2. Intent & timeline: If I make myself a copy of a store-bought CD for private use, and use it privately, and then turn around to do something else with it which is not “private use,” is my copy still exempted by section 80?
origin, intent and use
This is from my non-lawyer reading of the Act. It’s not legal advice.
The Copyright Act doesn’t say anything about the original that a private copy is a copy of. Note that it does say that the copy has to be “onto an audio recording medium”, which has a specific definition (I have no idea whether your hard drive is an “audio recording medium”, for example, although a CD-R clearly is because it’s levied).
Don’t think of the copy itself as legal or illegal – it’s what you do with it that matters. *Making the copy* (“the act of reproducing”) is legal if it’s “for the private use of the person making the copy”, but you’d still need a license if you wanted to broadcast from that copy, for example. Of course you’d also have to prove that you really didn’t make the copy “for the purpose of” any of the things listed in section 80(2) e.g. communicating to the public by telecommunication.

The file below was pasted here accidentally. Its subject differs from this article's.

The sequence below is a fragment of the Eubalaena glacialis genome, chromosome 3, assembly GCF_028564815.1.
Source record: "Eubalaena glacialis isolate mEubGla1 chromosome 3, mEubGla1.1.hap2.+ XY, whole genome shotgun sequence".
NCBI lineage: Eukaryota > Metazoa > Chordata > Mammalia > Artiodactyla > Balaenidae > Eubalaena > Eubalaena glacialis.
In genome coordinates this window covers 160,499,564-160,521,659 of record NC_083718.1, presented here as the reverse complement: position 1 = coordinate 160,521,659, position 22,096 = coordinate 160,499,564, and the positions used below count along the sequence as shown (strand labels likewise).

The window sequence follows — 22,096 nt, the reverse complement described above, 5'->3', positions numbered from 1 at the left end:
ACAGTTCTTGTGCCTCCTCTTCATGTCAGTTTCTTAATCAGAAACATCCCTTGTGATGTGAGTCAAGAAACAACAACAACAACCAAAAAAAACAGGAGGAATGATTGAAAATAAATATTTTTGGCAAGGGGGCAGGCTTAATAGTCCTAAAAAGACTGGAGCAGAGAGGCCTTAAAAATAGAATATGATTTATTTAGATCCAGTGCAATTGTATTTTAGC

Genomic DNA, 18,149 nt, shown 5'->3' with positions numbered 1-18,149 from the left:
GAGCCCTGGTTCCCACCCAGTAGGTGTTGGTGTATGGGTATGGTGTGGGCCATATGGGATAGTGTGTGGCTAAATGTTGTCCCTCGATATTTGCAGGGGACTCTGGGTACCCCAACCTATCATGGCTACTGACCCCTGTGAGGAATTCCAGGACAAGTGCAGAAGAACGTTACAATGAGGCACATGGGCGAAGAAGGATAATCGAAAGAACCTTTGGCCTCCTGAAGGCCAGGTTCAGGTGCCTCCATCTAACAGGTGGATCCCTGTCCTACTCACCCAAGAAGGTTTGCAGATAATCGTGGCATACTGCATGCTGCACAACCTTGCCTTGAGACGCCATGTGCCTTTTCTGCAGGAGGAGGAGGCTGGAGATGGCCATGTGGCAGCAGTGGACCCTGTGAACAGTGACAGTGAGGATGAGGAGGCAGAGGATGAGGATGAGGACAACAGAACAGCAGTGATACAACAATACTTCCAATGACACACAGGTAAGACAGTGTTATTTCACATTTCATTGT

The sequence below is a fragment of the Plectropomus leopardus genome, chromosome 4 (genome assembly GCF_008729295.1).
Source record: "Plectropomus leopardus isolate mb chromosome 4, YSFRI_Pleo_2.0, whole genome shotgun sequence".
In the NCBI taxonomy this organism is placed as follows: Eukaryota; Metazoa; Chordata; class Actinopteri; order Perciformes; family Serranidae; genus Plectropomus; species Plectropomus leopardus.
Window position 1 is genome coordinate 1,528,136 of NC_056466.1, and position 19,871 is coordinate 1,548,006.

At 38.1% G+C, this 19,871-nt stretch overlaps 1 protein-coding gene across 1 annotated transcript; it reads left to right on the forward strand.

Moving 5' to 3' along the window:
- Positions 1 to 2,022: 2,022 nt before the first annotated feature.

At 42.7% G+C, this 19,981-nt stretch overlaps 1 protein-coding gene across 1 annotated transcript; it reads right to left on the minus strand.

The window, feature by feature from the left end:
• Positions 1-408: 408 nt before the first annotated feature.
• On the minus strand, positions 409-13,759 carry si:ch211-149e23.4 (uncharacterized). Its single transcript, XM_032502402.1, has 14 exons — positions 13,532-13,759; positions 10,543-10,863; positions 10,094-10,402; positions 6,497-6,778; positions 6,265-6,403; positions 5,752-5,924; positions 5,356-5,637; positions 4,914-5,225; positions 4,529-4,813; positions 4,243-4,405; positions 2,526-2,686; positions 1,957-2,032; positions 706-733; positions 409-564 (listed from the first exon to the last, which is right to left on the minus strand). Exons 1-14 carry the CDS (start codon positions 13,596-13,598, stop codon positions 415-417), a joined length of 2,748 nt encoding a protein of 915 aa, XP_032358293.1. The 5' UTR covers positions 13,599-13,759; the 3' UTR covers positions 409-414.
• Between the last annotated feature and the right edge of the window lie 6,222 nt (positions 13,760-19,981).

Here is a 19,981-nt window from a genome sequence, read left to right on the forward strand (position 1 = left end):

The Private Copying part of the Act is here :
[ link ]
While the majority of comments I’ve read on this site appear to be largely concerned with the rightful (?) sharing and archiving of digitized media… I sense a more sinister agenda to the Harper Cabal’s agenda in terms of access to and control of creativity and free expression.
And not that I’m getting paranoid about Steely Steve’s intentions or their Machiavellian ramifications… but the following comment DID NOT post on My Yahoo Canada’s subscriber blog due to ‘Server Problems’… nor anything else I’ve submitted over the past three weeks: